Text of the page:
Xenophanes of Colophon (c. 570 B.C.E.- c. 478 B.C.E.) was a pre-Socratic philosopher, poet, and social and religious critic. Xenophanes made a major breakthrough in the conception of God in the polytheistic cultural environment of ancient Greece. He criticized the concept of the gods depicted in the works of Homer and Hesiod, and presented God as morally good and ontologically transcendent, omnipresent, and as a immutable singular whole.
Gods in Greek mythology were like humans. They exhibited immorality in acts such as stealing, deception, and adultery. These gods were distinguished from humans only for their immortality. Xenophanes criticized that these misconducts were blameworthy even among humans and should not be ascribable to the divine. He found the origin of these misconceptions of gods in human anthropocentric projections of human images to the divine.
Xenophanes conceived God not as a finite being that exists within the realm of a spatially and temporally limited world as humans, animals, trees, and other things in the world do. He presented God in a realm beyond the world and characterized it as that which exists beyond the boundaries of space and time. His contribution to the advancement of monotheism was unique among pre-Socratics.
Both Plato and Aristotle characterized him as a founder of Eleatic philosophy whose major thinkers were Parmenides and Zeno of Elea. While Xenophanes’ concept of being can be seen as the foundation of concepts of being by Eleatics, the extent and nature of the actual connection among these philosophers is uncertain.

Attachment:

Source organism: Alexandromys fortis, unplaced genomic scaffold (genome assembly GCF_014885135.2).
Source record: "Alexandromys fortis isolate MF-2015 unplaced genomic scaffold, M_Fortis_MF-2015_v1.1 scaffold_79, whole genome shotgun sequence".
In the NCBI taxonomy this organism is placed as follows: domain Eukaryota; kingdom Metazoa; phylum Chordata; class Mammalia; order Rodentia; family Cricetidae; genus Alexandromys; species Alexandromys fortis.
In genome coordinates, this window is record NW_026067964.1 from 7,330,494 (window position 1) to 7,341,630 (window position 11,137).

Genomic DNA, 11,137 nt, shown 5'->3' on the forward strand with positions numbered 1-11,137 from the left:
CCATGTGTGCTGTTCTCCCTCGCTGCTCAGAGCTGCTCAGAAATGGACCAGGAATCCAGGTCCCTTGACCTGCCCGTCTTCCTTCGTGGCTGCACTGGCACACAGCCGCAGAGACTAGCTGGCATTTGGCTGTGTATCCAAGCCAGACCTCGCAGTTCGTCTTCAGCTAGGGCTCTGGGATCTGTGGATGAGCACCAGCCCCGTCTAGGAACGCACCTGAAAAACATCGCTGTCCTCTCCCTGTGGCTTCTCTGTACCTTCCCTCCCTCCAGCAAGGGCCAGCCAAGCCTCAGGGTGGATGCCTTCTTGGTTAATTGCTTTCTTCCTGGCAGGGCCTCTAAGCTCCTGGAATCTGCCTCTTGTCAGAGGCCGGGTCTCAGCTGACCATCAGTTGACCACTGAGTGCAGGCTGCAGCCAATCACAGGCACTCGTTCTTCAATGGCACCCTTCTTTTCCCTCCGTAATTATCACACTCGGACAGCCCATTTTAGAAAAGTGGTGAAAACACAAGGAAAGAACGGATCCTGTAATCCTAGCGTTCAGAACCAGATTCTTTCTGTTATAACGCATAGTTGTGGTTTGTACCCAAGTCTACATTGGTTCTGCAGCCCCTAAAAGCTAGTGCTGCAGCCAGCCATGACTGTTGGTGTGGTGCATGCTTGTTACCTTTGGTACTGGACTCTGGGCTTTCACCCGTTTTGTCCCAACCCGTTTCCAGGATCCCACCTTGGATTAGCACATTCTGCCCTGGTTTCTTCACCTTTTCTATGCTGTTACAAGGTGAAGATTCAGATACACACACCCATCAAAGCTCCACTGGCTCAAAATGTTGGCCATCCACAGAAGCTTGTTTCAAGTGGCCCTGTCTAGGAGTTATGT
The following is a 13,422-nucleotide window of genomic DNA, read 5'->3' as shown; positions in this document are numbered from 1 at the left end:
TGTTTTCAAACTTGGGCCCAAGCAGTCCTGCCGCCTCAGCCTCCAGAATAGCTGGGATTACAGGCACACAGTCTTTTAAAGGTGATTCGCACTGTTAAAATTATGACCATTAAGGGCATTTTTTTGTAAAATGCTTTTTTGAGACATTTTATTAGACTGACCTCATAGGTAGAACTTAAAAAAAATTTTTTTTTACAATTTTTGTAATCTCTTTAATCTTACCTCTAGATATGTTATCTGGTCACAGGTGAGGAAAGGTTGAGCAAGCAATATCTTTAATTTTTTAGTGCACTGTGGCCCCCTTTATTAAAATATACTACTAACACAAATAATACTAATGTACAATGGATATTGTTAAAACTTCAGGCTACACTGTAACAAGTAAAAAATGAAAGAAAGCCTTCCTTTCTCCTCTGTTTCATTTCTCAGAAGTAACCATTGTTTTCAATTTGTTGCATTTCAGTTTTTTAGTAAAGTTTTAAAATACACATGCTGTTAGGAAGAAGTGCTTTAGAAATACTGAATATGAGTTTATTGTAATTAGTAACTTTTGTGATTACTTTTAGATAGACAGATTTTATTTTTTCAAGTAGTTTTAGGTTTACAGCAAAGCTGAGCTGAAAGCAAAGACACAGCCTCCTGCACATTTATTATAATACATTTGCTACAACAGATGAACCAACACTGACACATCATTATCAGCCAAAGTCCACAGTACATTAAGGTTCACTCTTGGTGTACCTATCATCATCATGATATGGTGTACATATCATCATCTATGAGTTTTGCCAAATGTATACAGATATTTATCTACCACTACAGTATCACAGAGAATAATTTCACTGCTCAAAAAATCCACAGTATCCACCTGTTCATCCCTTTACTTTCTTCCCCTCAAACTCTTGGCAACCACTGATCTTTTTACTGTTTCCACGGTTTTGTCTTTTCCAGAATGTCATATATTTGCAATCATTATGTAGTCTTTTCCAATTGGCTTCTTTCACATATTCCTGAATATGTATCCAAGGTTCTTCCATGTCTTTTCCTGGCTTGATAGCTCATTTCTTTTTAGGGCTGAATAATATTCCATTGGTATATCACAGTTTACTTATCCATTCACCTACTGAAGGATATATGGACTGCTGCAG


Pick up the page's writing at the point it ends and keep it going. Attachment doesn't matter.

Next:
Life and Works
Xenophanes was born in Colophon of Ionia and traveled various cities, perhaps mainly in Sicily. Most of his life, however, is unknown.
Our knowledge of his views comes from his surviving poetry, all of which are fragments passed down as quotations by later Greek writers. His poetry criticized and satirized a wide range of ideas, including the belief in the pantheon of anthropomorphic gods and the Greeks' veneration of athleticism.
Xenophanes rejected the then-standard belief of polytheism, as well as the idea that the gods resembled humans in form. He ridiculed the idea by claiming that, if oxen were able to imagine gods, then those gods would be in the image of oxen. Stromateis by Celmens Alexandrinus, a second and third century Church father, reads:
But if cattle and horses or lions had hands, or were able to draw with their hands and do the works that men can do, horses would draw the forms of the gods like horses, and cattle like cattle, and they would make their bodies such as they each had themselves. (DK. 21. B15)
The Ethiopians say that their gods are snub-nosed and black, the Thracians that theirs have light blue eyes and red hair. (DK. 21. B16)
Xenophanes found God, probably by his poetic intuition, in a realm that goes beyond sensible imagery and the tangible world. The same source recorded Xenophanes’ monotheistic view of God:
One god, greatest among gods and men, in no way similar to mortals in body or in thought. (DK. 21. B23)